- Use proper technique – When engaging in physical activity or lifting heavy objects, use proper technique to avoid unnecessary strain on your joints.
- Wear appropriate footwear – Wearing shoes that provide good support and cushioning can help prevent bursitis in the feet and ankles.
- Use kneeling pads – If you are kneeling for a long period of time, use padding to reduce pressure on the knees.
- Avoid repetitive motions – If possible, try to avoid repetitive motions that can cause bursitis or take frequent breaks to rest and stretch.
- Avoid carrying heavy loads – Carrying heavy loads put stress on the bursae on the shoulders, so as much as possible, avoid carrying heavy loads. Use lifting aids like trolleys, lifting straps, and sack trucks.
What are the Stretches You can do to Prevent Bursitis?
There are several exercises and stretches that can help prevent bursitis, depending on the joint or area of the body that is most susceptible to the condition. Here are some stretches you can do to prevent bursitis in the shoulders, hips, elbows, knees, and ankles:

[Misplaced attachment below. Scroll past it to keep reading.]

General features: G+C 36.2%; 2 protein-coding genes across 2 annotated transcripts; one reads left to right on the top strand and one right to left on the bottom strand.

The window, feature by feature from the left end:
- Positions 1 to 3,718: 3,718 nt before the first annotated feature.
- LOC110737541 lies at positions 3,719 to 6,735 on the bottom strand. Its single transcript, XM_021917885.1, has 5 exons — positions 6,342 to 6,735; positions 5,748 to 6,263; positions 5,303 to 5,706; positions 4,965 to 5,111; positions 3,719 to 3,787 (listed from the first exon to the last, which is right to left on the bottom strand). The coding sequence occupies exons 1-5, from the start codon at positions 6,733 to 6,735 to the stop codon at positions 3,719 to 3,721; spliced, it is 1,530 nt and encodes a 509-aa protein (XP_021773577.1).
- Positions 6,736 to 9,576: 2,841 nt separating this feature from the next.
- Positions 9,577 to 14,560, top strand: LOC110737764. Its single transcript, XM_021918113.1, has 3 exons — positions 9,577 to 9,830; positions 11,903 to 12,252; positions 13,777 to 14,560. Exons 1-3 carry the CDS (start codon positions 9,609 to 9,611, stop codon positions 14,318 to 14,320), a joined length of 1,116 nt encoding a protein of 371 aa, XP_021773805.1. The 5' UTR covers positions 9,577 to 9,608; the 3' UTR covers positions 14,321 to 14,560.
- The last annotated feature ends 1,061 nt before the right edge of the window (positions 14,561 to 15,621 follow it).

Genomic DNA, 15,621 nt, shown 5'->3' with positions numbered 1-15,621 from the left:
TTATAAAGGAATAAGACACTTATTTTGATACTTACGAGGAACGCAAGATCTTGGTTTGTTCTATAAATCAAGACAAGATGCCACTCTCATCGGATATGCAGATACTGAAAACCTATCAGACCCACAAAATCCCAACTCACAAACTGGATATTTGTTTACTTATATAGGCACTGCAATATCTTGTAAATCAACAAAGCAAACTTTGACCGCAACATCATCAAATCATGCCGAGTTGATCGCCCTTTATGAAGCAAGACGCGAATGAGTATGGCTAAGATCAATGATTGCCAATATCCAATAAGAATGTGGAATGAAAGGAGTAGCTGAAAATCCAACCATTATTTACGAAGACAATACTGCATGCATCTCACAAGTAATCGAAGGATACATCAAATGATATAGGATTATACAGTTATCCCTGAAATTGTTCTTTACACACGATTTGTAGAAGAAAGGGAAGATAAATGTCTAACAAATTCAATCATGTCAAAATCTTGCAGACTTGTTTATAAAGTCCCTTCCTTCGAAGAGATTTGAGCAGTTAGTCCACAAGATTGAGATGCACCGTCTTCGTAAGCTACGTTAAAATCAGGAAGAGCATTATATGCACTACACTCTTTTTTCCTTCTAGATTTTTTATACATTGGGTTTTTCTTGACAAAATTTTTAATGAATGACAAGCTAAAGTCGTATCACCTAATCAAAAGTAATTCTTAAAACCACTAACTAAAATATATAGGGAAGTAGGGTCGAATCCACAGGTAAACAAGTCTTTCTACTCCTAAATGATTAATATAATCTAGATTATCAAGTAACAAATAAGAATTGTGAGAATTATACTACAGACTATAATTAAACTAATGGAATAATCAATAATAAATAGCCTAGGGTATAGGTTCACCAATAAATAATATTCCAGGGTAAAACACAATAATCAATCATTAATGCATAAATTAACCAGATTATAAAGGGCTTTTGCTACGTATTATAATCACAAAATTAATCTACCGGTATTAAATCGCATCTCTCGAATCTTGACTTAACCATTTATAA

- Shoulder blade squeeze – Sit or stand with your arms at your sides and your shoulders relaxed. Squeeze your shoulder blades together and hold for a few seconds before releasing.
- Rotator cuff strengthening – Lie on your side with your elbow bent at a 90-degree angle and your forearm resting on the floor. Slowly raise your forearm towards the ceiling, keeping your elbow tucked into your side. Hold for 5 seconds, then lower. Repeat ten times, then switch sides.
- Scapular stabilization exercises – Lie on your stomach with your arms at your sides. Raise your arms off the ground, keeping them straight, and squeeze your shoulder blades together. Hold for 5 seconds, then lower. Repeat ten times.
- Wall push-ups – Stand facing a wall with your hands on the wall at shoulder height. Slowly lower your body towards the wall, keeping your elbows close to your sides, then push back up. Repeat ten times.
- Straight leg raises – Lie on your back with one leg straight and the other bent. Lift the straight leg a few inches off the ground and hold for a few seconds before lowering it back down. Repeat for several repetitions on each leg.
- Wall squats – Stand with your back against a wall and your feet about shoulder-width apart. Slowly slide down the wall into a squatting position, keeping your back straight and your knees behind your toes. Hold for a few seconds before standing back up. Repeat for several repetitions.